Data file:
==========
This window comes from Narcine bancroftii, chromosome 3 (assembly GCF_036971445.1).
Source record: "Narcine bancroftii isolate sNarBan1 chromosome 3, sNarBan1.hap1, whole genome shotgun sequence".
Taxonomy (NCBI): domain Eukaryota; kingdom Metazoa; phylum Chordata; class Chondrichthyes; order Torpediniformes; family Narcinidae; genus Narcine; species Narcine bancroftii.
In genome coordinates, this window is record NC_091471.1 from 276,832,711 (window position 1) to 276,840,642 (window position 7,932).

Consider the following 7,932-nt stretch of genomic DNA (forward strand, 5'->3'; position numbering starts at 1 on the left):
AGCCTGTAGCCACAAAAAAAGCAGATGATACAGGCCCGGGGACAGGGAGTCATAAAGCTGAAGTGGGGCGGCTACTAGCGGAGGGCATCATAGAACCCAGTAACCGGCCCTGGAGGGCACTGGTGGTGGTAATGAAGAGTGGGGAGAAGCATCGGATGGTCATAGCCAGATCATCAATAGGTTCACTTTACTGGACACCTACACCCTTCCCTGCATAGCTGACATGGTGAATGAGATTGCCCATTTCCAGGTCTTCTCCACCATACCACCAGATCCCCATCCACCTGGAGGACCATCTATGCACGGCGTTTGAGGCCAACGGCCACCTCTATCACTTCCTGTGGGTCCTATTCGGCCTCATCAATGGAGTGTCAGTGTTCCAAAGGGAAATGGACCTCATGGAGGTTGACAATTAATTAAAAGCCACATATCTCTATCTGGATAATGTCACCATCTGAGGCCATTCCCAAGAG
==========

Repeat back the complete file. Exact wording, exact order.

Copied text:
This window comes from Narcine bancroftii, chromosome 3 (assembly GCF_036971445.1).
Source record: "Narcine bancroftii isolate sNarBan1 chromosome 3, sNarBan1.hap1, whole genome shotgun sequence".
Taxonomy (NCBI): domain Eukaryota; kingdom Metazoa; phylum Chordata; class Chondrichthyes; order Torpediniformes; family Narcinidae; genus Narcine; species Narcine bancroftii.
In genome coordinates, this window is record NC_091471.1 from 276,832,711 (window position 1) to 276,840,642 (window position 7,932).

Consider the following 7,932-nt stretch of genomic DNA (forward strand, 5'->3'; position numbering starts at 1 on the left):
AGCCTGTAGCCACAAAAAAAGCAGATGATACAGGCCCGGGGACAGGGAGTCATAAAGCTGAAGTGGGGCGGCTACTAGCGGAGGGCATCATAGAACCCAGTAACCGGCCCTGGAGGGCACTGGTGGTGGTAATGAAGAGTGGGGAGAAGCATCGGATGGTCATAGCCAGATCATCAATAGGTTCACTTTACTGGACACCTACACCCTTCCCTGCATAGCTGACATGGTGAATGAGATTGCCCATTTCCAGGTCTTCTCCACCATACCACCAGATCCCCATCCACCTGGAGGACCATCTATGCACGGCGTTTGAGGCCAACGGCCACCTCTATCACTTCCTGTGGGTCCTATTCGGCCTCATCAATGGAGTGTCAGTGTTCCAAAGGGAAATGGACCTCATGGAGGTTGACAATTAATTAAAAGCCACATATCTCTATCTGGATAATGTCACCATCTGAGGCCATTCCCAAGAG